Several participants in a local transitional housing program have begun moving into a home owned by the San Bernardino Valley Water Conservation District, as part of the district’s new partnership with Steps 4 Life Community Services.
The agreement provides the district-owned home in Mentone to Steps 4 Life for managed housing to qualified clients. Steps 4 Life will in turn advise the district on policies regarding homelessness and provide training to employees who encounter homeless people as a part of their job.
Several participants in the Steps 4 Life program began moving into the house last week.
General Manager Daniel Cozad called the arrangement mutually beneficial for everyone. involved.
Homelessness in the Upper Santa Ana Wash area and at the district headquarters increasingly impedes the ability of employees to do their job and to protect endangered species, he said. Likewise, Steps 4 Life has proven to be a very successful program in need of room to expand on its services.
The agreement helps to provide solutions for both the District and the community, he added.
“If we’re going to keep people from living in the wash and trampling endangered species, then we have to do something that made sense all around,” Cozad said. “We have a need. We have a house. We interact with the homeless regularly. It just made sense.”
The Redlands City Council last year declared a shelter crisis, paving the way for organizations to receive federal funding to combat growing problems of homelessness. Redlands is experiencing one of the highest rates of homelessness in San Bernardino County, with an estimated 141 people living on the streets and another 42 in shelters in 2019, according to the latest county survey.
Redlands Councilwoman Toni Momberger, who has taken on the issue of homelessness in the city, said Steps 4 Life has houses 42 people and with this additional house the ratio of served to in-need becomes even more impressive.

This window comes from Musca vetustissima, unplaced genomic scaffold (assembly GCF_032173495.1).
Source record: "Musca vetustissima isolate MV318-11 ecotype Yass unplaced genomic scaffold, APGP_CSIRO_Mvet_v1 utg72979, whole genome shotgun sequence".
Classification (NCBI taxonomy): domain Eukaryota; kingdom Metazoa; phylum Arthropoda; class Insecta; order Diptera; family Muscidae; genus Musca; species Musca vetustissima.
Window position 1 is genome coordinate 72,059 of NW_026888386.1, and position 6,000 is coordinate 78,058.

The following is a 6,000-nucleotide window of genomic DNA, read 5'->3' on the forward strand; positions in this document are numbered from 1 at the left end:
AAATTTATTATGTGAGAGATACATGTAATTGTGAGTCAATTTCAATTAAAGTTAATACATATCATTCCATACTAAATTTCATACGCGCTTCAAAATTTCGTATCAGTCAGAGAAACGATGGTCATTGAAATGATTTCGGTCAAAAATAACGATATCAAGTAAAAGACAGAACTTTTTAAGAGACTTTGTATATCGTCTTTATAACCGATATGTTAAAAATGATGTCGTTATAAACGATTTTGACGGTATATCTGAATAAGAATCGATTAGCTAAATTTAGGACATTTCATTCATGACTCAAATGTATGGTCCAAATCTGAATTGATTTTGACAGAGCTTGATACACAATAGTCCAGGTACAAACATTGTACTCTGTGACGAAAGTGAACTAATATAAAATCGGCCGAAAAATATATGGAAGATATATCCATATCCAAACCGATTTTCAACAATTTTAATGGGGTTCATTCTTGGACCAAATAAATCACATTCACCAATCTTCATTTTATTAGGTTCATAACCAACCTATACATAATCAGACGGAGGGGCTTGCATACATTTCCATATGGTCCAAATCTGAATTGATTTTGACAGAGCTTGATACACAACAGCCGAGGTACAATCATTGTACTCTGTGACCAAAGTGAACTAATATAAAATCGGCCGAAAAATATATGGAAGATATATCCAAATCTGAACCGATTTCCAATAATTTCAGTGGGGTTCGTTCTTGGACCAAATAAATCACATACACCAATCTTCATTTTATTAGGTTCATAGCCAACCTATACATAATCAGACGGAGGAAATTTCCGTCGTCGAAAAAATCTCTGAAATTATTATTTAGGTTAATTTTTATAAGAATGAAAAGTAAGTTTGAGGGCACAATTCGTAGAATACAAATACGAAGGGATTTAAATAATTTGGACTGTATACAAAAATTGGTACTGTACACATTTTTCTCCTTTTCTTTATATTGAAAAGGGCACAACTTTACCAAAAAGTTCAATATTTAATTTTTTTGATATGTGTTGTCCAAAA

“What Steps 4 Life is doing is working,” she said. “It’s getting people showered, sober, employed, self-sufficient and back in their roles as parents.”
Cynthia McGuigan, CEO and founder of Steps 4 Life, said the agreement with San Bernardino Valley Water Conservation District represents a growing trend of collaboration in managing area homelessness.
McGuigan operates five transitional homes in Redlands, with the district-owned property becoming the organization’s sixth. Having once been homeless herself, she has developed an effective program with 76 percent of participants transitioning into independence.
She runs her operation from community donations and fundraisers supported by area churches and nonprofits, as well as grants.
Momberger said McGuigan’s experience informs her program and seems to drive her to succeed. “She understands what unsheltered and chronically homeless respond to,” she added.
Steps 4 Life clients are required to be clean and sober. They must take their medication if they have a psychiatric diagnosis. Everyone taking part in the program has to follow a strict process that includes accountability, training and labor — doing their part to earn their stay.
“We run a very tight ship,” McGuigan said. “With Steps 4 Life, it is sobriety first and then housing.”
The four-bedroom house being provided through the agreement is next to the district’s field office. Residents there will be able to take advantage of opportunities to do work in the wash as a part of their transitional programming.
“If we need to hire someone to do something,” Cozad said, “we will have a pool of skilled workers right next door.”
Cozad said the district looked into county and state agencies, but Steps 4 Life provided the most cost-effective route.
Steps 4 Life works with a number of organizations, including Redlands Police Department; Redlands Family Services, Family Assistance Program; Mental Health Systems, Inc.; Inland Valley Recovery Services; Cedar House; Youth Hope; and community churches. For more information, visit steps4lifetoday.org.
“Steps 4 Life has an impact on every Redlander, whether we’re all aware of it or not,” Momberger said. “It’s an important, effective program and I’m thrilled to see them receive this support.”